The new rule is a win for some employers, pulling back former guidance that more broadly defined these joint employment relationships.
Before it was approved, there was the potential that franchisors could be drawn into FLSA claims. Now, if the franchisor is meeting the prongs of the four-step test and is generally removed from the direct oversight of workers, they are not considered a joint employer under the new rule.
Similarly, staffing companies that place the worker at another employer are not liable for FLSA claims if they have no direct or indirect oversight per the four-factor test.
Companies that directly engage staffing agencies or third-party hiring vendors, however, will want to look closely at their relationships. Now, when facing FLSA claims, they can no longer declare joint liability except under limited circumstances when they source employees through third parties. They’ll need to remain aware of the staffing agency’s control of workers under the rule’s four-factor test, along with the direction they also provide the individual and be ready to comply with FLSA’s wage and overtime requirements accordingly.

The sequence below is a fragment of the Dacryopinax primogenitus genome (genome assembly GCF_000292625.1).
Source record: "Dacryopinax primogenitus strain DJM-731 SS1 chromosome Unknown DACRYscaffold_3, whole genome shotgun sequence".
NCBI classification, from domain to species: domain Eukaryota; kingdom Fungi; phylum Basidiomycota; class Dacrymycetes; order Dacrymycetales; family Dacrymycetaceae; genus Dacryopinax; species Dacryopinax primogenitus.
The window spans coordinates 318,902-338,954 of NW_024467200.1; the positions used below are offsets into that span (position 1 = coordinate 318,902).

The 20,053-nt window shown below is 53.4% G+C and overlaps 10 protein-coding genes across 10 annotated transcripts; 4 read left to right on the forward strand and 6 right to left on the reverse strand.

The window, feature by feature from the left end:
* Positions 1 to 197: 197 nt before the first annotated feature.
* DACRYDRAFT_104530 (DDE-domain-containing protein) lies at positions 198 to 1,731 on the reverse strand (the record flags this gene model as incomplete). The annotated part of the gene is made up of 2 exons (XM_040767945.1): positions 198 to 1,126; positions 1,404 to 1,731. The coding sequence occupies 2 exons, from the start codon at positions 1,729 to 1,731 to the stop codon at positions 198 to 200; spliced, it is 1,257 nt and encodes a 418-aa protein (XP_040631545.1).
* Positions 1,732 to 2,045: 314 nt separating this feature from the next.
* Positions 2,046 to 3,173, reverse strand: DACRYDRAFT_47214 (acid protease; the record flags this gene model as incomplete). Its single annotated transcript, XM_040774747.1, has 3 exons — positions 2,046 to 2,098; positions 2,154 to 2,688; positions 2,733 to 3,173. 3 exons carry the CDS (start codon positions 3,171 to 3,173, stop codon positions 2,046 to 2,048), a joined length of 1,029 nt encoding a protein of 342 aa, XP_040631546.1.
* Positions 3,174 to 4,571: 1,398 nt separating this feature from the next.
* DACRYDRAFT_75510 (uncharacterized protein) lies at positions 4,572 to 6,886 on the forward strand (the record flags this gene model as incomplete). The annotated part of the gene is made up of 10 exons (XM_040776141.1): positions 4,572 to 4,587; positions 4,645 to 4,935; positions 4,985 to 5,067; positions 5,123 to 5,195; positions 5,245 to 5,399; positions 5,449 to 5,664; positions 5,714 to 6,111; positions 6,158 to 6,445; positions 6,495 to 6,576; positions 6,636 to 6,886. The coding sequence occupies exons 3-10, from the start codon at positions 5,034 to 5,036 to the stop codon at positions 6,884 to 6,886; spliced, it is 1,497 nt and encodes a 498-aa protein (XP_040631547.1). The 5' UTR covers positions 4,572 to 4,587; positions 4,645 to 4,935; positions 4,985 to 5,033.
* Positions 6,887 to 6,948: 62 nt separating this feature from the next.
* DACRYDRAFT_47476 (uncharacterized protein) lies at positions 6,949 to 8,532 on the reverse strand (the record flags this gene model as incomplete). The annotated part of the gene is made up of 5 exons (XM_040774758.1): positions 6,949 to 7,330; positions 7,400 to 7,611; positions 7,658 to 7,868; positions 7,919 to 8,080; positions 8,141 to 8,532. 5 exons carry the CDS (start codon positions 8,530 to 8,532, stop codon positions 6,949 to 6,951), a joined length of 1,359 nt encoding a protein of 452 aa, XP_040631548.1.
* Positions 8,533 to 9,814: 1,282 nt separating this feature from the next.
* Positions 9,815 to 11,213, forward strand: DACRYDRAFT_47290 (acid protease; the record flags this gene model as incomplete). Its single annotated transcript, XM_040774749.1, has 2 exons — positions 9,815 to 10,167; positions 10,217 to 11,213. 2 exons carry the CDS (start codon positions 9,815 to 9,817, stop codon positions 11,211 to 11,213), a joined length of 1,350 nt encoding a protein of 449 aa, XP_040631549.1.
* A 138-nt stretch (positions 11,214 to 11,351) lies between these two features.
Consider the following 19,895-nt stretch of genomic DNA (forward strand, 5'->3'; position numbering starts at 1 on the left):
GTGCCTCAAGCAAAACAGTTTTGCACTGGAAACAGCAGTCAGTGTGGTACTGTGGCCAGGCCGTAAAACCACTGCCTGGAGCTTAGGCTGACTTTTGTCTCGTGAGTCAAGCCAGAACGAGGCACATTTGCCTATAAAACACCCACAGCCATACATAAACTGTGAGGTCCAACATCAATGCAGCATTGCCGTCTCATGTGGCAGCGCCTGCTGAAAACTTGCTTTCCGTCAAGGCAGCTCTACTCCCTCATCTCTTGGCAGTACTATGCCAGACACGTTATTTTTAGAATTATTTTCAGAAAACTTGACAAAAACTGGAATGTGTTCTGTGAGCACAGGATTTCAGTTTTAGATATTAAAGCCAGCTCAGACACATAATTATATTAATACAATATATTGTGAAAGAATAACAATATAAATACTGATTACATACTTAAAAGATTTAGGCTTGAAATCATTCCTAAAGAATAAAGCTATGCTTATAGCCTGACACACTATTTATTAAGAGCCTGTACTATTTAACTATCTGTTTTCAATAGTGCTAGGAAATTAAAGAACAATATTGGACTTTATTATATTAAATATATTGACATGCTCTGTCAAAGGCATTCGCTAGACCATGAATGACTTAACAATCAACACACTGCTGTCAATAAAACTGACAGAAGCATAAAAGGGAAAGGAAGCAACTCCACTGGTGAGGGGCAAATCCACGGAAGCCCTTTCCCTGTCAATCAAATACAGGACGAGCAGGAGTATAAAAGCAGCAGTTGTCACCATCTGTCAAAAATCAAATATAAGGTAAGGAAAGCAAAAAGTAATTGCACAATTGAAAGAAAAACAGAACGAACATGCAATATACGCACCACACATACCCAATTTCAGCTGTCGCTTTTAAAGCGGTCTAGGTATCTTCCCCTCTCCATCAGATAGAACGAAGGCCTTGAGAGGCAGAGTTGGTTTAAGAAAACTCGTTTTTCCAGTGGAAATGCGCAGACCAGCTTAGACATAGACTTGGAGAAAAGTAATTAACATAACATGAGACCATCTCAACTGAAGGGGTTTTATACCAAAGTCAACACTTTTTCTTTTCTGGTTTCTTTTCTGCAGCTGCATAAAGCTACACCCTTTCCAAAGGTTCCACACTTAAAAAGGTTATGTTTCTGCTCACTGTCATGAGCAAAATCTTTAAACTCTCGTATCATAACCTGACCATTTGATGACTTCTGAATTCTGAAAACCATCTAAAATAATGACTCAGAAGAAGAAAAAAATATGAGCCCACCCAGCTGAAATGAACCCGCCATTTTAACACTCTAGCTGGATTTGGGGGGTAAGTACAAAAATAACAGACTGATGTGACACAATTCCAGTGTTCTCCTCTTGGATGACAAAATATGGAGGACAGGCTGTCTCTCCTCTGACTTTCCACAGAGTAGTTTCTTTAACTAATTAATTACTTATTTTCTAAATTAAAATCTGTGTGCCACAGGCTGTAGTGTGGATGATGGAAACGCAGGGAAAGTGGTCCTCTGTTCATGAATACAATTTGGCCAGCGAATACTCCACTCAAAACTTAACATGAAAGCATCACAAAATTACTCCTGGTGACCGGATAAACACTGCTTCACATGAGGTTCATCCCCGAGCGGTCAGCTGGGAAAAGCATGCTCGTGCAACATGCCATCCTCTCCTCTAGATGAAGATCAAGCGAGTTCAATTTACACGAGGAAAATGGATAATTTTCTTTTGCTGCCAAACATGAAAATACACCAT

But it doesn’t mean these companies must be entirely hands-off with these workers — or at least the ways they are sourced and staffed. Section 791.2(d)(3) of the labor department’s commentary suggests that typical vetting or placement activities, like requesting background checks or supplying related disclosure or authorization forms on behalf of a third-party engagement doesn’t make joint-employer status more likely.
In other words, organizations that engage external agencies to find workers may be able to contractually require those vendors to use a specific background checking program set what check is required and monitor and enforce the use of that program. And, as long as those organizations don’t view the completed background checks or make decisions about individuals based on them, they likely have protection against claims of joint-employer status.
The labor department’s new joint employment rule is just another example of regulators and lawmakers’ attempts to address today’s disjointed workplaces. Much in the same way, California’s Assembly Bill 5, which went into effect January 1, and other proposed state and federal laws like it, seek to address worker misclassification and the growing number of independent contractors. As the workplace continues to transform, companies need to stay tuned for more efforts like these that guide our working lives — and set new compliance requirements for employers. More laws and regulations are likely on the horizon.